Graphs displaying how long it took for AlphaZero to surpass Stockfish in Chess, as well as other AIs in other board games, such as Shogi and Go.


​ Similarly, machine learning models have also been applied at various medical tasks - one of the more important ones being the diagnosis of illnesses. Misdiagnoses and missed diagnoses still plague prosperous countries such as the US, although accurate statistics for misdiagnosis rates are hard to come by, some experts put the rate as high as 5%. Some other studies put that approximately 12 million people are affected by medical diagnosis errors each year in the US, and that a shockingly high number of people - 40,000 to 80,000 - die each year due to medical misdiagnoses in U.S. hospitals alone. Unfortunately, the actual number is probably higher, due to the lack of actual mechanisms that patients can use to report misdiagnoses. Traditional diagnosis algorithms have had lower accuracies of diagnoses, as they use an approach that identifies diseases that are most associated with a patient’s symptoms and medical history; this approach generally runs counter to how most doctors diagnose their patients, which is generally done via suggesting diseases that best fit with explanations for the patients’ symptoms. In a peer-reviewed research paper done by Richens et al., this new approach utilized by machine learning yielded an exceptional 77.26% accuracy, which put it in the top fourth of all doctors. The machine learning approach also did substantially better than its human peers at rare diseases.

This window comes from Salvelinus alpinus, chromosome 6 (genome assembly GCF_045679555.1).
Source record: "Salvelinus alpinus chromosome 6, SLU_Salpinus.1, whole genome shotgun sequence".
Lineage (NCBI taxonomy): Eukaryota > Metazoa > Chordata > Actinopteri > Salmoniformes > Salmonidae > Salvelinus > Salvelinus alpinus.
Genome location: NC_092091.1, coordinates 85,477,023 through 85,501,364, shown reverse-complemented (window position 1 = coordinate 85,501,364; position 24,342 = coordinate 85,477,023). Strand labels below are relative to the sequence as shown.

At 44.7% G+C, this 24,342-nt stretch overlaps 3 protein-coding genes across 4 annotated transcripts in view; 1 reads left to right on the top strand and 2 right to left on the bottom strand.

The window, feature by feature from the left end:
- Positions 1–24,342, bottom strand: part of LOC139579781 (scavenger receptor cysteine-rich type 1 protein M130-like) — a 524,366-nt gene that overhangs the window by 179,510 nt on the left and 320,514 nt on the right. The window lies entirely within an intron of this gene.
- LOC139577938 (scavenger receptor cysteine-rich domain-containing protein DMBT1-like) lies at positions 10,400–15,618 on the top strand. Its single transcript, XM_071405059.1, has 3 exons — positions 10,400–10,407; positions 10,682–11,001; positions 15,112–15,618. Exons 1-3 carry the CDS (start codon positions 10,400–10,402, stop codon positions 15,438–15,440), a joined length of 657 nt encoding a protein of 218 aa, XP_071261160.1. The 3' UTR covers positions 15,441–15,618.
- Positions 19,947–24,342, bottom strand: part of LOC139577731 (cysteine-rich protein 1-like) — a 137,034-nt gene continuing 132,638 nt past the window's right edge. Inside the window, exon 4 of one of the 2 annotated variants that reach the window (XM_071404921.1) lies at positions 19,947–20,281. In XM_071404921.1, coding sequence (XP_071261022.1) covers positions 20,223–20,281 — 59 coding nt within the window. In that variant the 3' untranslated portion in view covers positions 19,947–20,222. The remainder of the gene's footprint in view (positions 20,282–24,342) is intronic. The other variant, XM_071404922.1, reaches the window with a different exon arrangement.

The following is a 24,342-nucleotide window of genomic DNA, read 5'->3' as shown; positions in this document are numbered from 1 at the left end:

The traditional(or posterior ranking) which had been used previously in other algorithmic approaches. Below, a counterfactual approach, which was used by this machine learning algorithm. Blue dots above the lines in both figures represent doctors that were less accurate than the AI. Green dots below the lines in both figures represent doctors that were more accurate than the AI.

The astounding success of machine learning(or AI) in healthcare cannot be understated. According to the WHO, nearly half the world has virtually no access to healthcare - and a swift AI ‘doctor’ could make a massive difference in mending the massive inequality that exists in our world.

Hopefully, these two examples - chess and healthcare - help you appreciate the immense amount of power that AI has over humans, and how the might of trillions of operations crunched every second by a computer, coupled with data and a bit of assistance from mankind, can greatly assist our relatively slow human brains in our everyday lives.